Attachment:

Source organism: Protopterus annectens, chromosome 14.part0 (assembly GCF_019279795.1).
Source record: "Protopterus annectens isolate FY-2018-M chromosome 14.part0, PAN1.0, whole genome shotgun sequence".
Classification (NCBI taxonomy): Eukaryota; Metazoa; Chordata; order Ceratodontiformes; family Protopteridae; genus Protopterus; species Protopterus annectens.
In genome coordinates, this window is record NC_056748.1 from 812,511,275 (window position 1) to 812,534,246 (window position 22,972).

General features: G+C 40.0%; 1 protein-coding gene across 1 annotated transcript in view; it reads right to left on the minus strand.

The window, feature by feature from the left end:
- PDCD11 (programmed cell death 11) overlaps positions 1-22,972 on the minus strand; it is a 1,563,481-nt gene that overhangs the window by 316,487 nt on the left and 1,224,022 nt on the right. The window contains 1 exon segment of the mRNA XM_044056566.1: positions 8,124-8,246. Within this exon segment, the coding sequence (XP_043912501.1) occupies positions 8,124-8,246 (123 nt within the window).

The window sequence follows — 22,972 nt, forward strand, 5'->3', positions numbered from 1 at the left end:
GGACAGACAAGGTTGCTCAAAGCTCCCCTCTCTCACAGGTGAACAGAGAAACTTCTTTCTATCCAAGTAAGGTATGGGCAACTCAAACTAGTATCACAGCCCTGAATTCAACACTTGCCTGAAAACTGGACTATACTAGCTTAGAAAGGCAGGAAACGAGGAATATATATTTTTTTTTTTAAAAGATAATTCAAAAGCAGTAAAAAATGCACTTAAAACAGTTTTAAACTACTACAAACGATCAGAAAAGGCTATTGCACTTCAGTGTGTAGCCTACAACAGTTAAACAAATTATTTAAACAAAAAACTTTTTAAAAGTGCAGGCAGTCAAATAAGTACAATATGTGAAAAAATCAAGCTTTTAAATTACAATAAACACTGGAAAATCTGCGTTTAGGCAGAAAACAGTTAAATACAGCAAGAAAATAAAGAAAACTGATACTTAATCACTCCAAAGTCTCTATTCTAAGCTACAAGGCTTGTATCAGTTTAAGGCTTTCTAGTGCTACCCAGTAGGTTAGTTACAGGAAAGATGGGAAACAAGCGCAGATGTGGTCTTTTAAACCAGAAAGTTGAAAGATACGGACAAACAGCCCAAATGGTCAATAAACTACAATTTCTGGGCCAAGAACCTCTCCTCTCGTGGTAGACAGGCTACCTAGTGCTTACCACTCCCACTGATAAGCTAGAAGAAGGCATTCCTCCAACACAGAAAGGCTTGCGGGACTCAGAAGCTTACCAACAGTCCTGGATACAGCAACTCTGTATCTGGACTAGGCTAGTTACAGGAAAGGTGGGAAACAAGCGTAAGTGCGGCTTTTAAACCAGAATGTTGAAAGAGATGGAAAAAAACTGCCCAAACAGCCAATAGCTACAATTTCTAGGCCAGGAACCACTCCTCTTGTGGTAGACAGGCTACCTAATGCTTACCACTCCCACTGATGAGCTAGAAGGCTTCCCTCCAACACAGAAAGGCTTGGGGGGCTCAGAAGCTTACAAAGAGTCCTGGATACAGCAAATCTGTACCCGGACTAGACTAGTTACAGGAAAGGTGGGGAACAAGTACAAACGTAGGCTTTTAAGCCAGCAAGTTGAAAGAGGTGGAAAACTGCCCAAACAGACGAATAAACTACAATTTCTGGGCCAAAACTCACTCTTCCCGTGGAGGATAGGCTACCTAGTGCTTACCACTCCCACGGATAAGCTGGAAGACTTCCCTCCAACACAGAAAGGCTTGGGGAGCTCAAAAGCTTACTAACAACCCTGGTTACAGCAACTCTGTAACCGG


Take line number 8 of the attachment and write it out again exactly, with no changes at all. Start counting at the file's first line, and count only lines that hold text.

The window sequence follows — 22,972 nt, forward strand, 5'->3', positions numbered from 1 at the left end: